Democratic Rep. Capps of Calif. announces plans to retire
Apr. 09, 2015
WASHINGTON (AP) — Democratic Rep. Lois Capps, in her 10th term representing a congressional district along California's Central Coast, said Wednesday that she will not run for re-election.
In a statement, Capps said it was time for her to return to her home and her family. Capps succeeded her late husband, Walter, who died of a heart attack nine months into his first term in office.
A former nurse, the 77-year-old Capps has served on the influential House Energy and Commerce Committee. Over the years, she has often focused on health issues with legislation that included increasing the availability of emergency defibrillators, expanding opportunities for people to get into nursing and improving Medicare coverage for patients suffering from Lou Gehrig's disease.
Capps has led efforts among California Democrats to permanently ban new exploration and drilling for oil and gas along the California coast. She pointed to a 1969 oil spill near her hometown of Santa Barbara to explain her opposition, saying an oil spill could devastate local economies that rely on tourism.
"It's been a hard decision to make, for I have loved this job," Capps said, adding that "life moves on."
President Barack Obama praised her service in a statement.
"She has led efforts to increase access to health care, improve mental health services, detect and prevent domestic violence, protect our environment, and improve education — all while consistently being voted the 'nicest member of Congress,'" Obama said "Her experience, optimism, and tenacity will be missed, but I look forward to working with Congresswoman Capps over the next two years."
Capps' district became more competitive after an independent citizens panel in 2011 redrew congressional boundaries without regard to incumbency. The district includes all of Santa Barbara and San Luis Obispo counties and part of Ventura County. Capps won in November by 3.8 percentage points over Republican Chris Mitchum, son of the late actor Robert Mitchum.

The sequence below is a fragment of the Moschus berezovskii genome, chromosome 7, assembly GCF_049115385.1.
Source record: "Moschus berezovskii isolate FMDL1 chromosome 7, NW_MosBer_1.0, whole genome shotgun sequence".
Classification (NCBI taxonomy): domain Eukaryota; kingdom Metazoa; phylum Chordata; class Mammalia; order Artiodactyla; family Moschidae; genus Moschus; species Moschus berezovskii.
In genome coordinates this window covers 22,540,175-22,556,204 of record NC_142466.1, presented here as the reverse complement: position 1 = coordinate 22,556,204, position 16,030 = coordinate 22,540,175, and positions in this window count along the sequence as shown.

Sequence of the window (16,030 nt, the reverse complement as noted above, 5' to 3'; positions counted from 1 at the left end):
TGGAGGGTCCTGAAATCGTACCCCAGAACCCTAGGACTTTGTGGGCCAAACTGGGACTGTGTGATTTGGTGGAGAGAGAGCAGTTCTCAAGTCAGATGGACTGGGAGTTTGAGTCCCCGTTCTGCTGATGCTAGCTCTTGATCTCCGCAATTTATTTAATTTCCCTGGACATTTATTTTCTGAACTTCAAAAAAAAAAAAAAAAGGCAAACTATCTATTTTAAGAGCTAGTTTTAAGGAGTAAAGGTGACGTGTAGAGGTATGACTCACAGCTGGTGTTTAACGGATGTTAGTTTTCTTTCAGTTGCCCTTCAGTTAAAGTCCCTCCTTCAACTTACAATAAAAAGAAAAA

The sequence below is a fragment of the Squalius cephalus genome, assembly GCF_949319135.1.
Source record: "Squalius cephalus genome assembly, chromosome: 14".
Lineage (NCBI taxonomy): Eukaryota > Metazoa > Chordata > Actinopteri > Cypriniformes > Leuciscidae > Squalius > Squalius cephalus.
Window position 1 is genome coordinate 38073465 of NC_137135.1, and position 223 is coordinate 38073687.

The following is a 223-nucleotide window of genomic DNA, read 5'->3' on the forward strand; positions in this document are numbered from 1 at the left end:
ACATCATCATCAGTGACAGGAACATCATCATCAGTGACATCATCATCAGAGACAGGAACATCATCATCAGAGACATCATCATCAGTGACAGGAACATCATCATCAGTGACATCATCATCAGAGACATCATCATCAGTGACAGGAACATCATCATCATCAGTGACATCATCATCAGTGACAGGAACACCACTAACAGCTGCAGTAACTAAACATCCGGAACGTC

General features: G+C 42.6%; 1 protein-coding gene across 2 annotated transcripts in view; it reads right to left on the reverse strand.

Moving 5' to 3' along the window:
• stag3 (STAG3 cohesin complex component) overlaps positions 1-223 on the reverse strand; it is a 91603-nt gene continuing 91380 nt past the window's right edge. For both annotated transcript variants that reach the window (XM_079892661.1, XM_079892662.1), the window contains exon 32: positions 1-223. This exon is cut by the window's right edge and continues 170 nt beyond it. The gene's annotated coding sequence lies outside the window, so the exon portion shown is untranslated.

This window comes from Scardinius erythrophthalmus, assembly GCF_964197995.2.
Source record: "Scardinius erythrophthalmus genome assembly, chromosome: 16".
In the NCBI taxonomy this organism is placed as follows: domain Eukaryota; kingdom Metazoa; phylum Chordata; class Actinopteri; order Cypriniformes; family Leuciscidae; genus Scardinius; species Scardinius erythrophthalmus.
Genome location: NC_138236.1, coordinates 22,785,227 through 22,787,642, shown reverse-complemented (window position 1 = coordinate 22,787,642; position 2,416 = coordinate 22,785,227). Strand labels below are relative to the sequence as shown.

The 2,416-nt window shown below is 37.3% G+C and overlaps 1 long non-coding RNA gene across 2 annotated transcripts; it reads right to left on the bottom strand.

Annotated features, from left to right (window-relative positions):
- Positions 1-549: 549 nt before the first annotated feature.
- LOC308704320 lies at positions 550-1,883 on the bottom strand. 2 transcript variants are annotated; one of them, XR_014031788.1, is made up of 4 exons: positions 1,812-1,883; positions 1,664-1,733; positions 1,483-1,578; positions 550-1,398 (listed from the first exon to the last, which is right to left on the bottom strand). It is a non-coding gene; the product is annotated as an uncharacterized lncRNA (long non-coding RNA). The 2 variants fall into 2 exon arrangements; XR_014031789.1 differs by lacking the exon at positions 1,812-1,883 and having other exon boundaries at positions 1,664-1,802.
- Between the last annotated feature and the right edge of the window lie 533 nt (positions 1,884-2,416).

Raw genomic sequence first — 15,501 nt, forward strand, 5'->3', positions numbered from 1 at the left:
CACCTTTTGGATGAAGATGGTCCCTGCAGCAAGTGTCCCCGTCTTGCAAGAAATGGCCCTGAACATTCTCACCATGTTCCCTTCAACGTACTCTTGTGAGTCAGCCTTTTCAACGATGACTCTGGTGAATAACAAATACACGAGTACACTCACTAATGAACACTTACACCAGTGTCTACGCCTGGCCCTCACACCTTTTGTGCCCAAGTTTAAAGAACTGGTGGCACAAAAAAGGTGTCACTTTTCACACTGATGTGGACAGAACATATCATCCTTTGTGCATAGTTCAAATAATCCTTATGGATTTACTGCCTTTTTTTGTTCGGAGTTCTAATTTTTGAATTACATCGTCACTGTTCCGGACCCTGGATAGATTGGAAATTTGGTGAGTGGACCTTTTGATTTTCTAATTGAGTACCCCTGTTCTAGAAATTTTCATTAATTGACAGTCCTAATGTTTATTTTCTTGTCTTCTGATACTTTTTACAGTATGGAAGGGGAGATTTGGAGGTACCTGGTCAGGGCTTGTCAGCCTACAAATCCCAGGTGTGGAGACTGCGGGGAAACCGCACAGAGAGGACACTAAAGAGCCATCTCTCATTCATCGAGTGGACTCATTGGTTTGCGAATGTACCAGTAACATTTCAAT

Mitchum got little financial help from the national GOP. The campaign arm for House Democrats spent about $170,000 during the campaign's closing days to provide Capps with some insurance against an upset.
The Democratic Congressional Campaign Committee's chairman issued a statement saying he was confident that voters will keep the seat in Democratic hands. Republicans said the district "instantly becomes a more likely pick-up opportunity."
The number of registered Democratic voters in the district exceeds the number of registered Republican voters by about 3 percentage points.
Justin Fareed, a Republican who narrowly missed advancing to the general election last year, said Wednesday he would run for Capps' seat again and has raised about $100,000 for that effort.
Meanwhile, Santa Barbara Mayor Helene Schneider formally entered the race as a Democrat. She is serving her second term as mayor. Also, some Democrats in Washington say the congresswoman's daughter, Laura Burton Capps, is considered one of several potential candidates. She is a public affairs consultant and a former Democratic aide. She declined to comment but left open the possibility of a bid in a Twitter comment.
Capps is the eighth House member and fifth Democrat to announce he or she will not seek re-election to the chamber next year. There are also three vacancies in the 435-member House.
Associated Press write Alan Fram contributed to this report.